“I wish to preach, not the doctrine of ignoble ease, but the doctrine of the strenuous life, the life of toil and effort, of labor and strife; to preach that highest form of success which comes, not to the man who desires mere easy peace, but to the man who does not shrink from danger, from hardship, or from bitter toil, and who out of these wins the splendid ultimate triumph.” – Theodore Roosevelt

Self improvement is the core of Red Pill praxeology and has been preached  in the Manosphere as the key to cultivating masculinity. In past generations, men have always been pushed on a societal level to self-improve because when men are invested into society, they control and redirect their energies in the service of a prosperous and peaceful society. However, with women now being pushed into the forefront on a societal level to self-improve into becoming more masculine, men have gradually fallen and have not seen the need or benefit to continually self-improve. Added to this the feminine-primary order where women have become the focus group in many traditionally masculine sectors. This is seen in academia, the workplace as well as churches where women have been promoted above men in key positions. As a result of this dynamic change in the West, men have lost their passion and fervor to be great and have given the mantle to women.

In my time in the Manosphere, I have seen the push for self-improvement but I have also seen the reason for this push as being one that is shortsighted in that men are self-improving to better relate to women. This is admittedly how most men are introduced to the Red Pill community and self-improvement in general, which I why I can relate to it. However, as time goes by men must come to the realization that self-improvement goes beyond better acquiring their base psychological needs (sex) and should see it as necessary to become self-actualized. When one does not see the larger picture, activities become very masturbatory. Jack Donovan in his book The Way of Men refers to these activities as those that are done with no legitimate gain attached to it. These activities are done for the novelty of it and are usually done in a safe space where there is no real danger of being hurt, no real competition and potential for “status gains”, which are all important to men. Activities such as gaming, watching sports or watching porn are all masturbatory because the ‘benefits’ associated are fleeting and usually simply simulation. To combat this, men must look toward self-improvement that adds both short term and long term benefit to their lives.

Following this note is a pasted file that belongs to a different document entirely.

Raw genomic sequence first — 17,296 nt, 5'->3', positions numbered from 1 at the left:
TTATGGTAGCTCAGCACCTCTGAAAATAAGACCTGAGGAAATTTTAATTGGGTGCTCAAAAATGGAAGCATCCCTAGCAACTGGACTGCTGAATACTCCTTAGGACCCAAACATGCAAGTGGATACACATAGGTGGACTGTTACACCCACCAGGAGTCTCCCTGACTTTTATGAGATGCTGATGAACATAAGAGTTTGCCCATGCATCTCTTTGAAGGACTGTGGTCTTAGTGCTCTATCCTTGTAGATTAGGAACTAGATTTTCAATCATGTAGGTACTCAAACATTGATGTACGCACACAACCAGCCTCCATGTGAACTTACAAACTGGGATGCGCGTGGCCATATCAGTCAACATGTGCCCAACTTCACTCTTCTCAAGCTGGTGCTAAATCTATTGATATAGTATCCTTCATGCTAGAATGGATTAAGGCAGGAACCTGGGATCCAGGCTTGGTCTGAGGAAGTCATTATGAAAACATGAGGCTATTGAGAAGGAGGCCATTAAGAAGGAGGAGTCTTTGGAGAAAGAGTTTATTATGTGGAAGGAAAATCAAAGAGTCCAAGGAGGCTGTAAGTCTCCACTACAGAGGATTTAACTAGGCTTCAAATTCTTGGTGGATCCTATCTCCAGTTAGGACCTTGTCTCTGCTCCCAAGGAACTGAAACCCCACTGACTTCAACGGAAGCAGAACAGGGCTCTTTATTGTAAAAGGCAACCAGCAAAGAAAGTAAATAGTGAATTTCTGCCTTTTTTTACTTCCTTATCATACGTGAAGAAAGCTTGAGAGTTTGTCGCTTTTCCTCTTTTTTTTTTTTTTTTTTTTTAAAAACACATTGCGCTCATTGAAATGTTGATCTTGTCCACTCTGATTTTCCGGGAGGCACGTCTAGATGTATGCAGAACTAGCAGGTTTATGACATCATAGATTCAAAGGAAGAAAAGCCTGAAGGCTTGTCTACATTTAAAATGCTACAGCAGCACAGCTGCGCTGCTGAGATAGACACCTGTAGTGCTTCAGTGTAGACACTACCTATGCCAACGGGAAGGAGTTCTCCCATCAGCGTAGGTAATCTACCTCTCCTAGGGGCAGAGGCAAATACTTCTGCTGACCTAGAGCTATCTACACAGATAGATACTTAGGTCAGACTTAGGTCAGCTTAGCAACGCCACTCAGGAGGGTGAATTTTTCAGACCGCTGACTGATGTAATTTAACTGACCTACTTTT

One man who epitomized legitimate self-improvement was that of Theodore Roosevelt, the former President of the United States. Roosevelt grew up weak and sickly to the disappointment of his father but as he had gotten older he began the journey of self-improvement. This journey entailed pushing himself both mentally and physically which saw him take up activities such as hiking, boxing, rowing and horseback riding. Later in his life he continued pushing his body and his mind to self-improvement which ultimately saw him writing many books, exploring Amazonian rainforests, leading infantry into World War 1 at the age of 59 and serving as President for an unprecedented 3 terms to name a few. What is important to notice is that, Roosevelt understood the need for a strenuous life of self-improvement, one which continually puts both his body and mind on the edge. Only at this point men truly understand the height of their masculinity.

As we enter into 2016 I urge both myself and fellow men to do more. Don’t just go to the gym – learn a martial art form that allows you to use that strength and teach you how to fight as this is actually beneficial in a real-life situation. Don’t watch porn – go into the real world and have sex. Don’t just read books – begin debating or writing to better your craft. Don’t live a life of video game simulation – go out into nature, hunt, hike and do things that bring true benefits into your life, this is what self-improvement is all about.


4 thoughts on “Self-Improvement”

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